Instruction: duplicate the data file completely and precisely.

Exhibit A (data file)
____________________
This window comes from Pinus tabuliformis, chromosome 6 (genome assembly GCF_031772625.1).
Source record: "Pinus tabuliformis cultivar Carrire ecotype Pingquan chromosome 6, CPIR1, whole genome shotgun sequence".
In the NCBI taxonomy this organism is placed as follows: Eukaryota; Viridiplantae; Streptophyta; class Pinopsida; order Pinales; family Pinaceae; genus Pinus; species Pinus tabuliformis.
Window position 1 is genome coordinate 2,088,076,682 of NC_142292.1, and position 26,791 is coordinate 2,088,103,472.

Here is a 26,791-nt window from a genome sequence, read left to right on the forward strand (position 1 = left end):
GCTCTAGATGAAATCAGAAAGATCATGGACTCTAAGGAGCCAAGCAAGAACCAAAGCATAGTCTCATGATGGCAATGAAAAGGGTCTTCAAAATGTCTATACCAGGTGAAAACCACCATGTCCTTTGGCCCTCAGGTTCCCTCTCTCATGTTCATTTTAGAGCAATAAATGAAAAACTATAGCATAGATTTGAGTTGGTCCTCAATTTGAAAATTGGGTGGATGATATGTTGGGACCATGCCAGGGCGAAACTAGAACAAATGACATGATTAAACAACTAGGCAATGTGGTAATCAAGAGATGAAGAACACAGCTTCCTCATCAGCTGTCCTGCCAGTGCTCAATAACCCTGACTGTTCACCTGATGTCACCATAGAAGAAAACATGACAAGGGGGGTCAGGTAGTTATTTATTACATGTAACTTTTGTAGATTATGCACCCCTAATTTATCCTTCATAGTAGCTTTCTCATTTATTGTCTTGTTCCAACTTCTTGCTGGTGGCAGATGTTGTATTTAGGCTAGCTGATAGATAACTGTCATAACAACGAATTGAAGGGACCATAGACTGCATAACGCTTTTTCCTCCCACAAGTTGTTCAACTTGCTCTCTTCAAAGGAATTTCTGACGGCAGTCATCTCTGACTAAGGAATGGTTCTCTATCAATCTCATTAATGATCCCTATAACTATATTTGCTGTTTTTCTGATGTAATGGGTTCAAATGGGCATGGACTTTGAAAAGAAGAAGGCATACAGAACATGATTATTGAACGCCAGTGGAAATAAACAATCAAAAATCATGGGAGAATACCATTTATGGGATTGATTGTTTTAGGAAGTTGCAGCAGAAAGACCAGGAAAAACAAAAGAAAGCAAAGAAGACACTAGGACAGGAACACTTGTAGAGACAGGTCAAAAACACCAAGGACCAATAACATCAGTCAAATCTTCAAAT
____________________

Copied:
This window comes from Pinus tabuliformis, chromosome 6 (genome assembly GCF_031772625.1).
Source record: "Pinus tabuliformis cultivar Carrire ecotype Pingquan chromosome 6, CPIR1, whole genome shotgun sequence".
In the NCBI taxonomy this organism is placed as follows: Eukaryota; Viridiplantae; Streptophyta; class Pinopsida; order Pinales; family Pinaceae; genus Pinus; species Pinus tabuliformis.
Window position 1 is genome coordinate 2,088,076,682 of NC_142292.1, and position 26,791 is coordinate 2,088,103,472.

Here is a 26,791-nt window from a genome sequence, read left to right on the forward strand (position 1 = left end):
GCTCTAGATGAAATCAGAAAGATCATGGACTCTAAGGAGCCAAGCAAGAACCAAAGCATAGTCTCATGATGGCAATGAAAAGGGTCTTCAAAATGTCTATACCAGGTGAAAACCACCATGTCCTTTGGCCCTCAGGTTCCCTCTCTCATGTTCATTTTAGAGCAATAAATGAAAAACTATAGCATAGATTTGAGTTGGTCCTCAATTTGAAAATTGGGTGGATGATATGTTGGGACCATGCCAGGGCGAAACTAGAACAAATGACATGATTAAACAACTAGGCAATGTGGTAATCAAGAGATGAAGAACACAGCTTCCTCATCAGCTGTCCTGCCAGTGCTCAATAACCCTGACTGTTCACCTGATGTCACCATAGAAGAAAACATGACAAGGGGGGTCAGGTAGTTATTTATTACATGTAACTTTTGTAGATTATGCACCCCTAATTTATCCTTCATAGTAGCTTTCTCATTTATTGTCTTGTTCCAACTTCTTGCTGGTGGCAGATGTTGTATTTAGGCTAGCTGATAGATAACTGTCATAACAACGAATTGAAGGGACCATAGACTGCATAACGCTTTTTCCTCCCACAAGTTGTTCAACTTGCTCTCTTCAAAGGAATTTCTGACGGCAGTCATCTCTGACTAAGGAATGGTTCTCTATCAATCTCATTAATGATCCCTATAACTATATTTGCTGTTTTTCTGATGTAATGGGTTCAAATGGGCATGGACTTTGAAAAGAAGAAGGCATACAGAACATGATTATTGAACGCCAGTGGAAATAAACAATCAAAAATCATGGGAGAATACCATTTATGGGATTGATTGTTTTAGGAAGTTGCAGCAGAAAGACCAGGAAAAACAAAAGAAAGCAAAGAAGACACTAGGACAGGAACACTTGTAGAGACAGGTCAAAAACACCAAGGACCAATAACATCAGTCAAATCTTCAAAT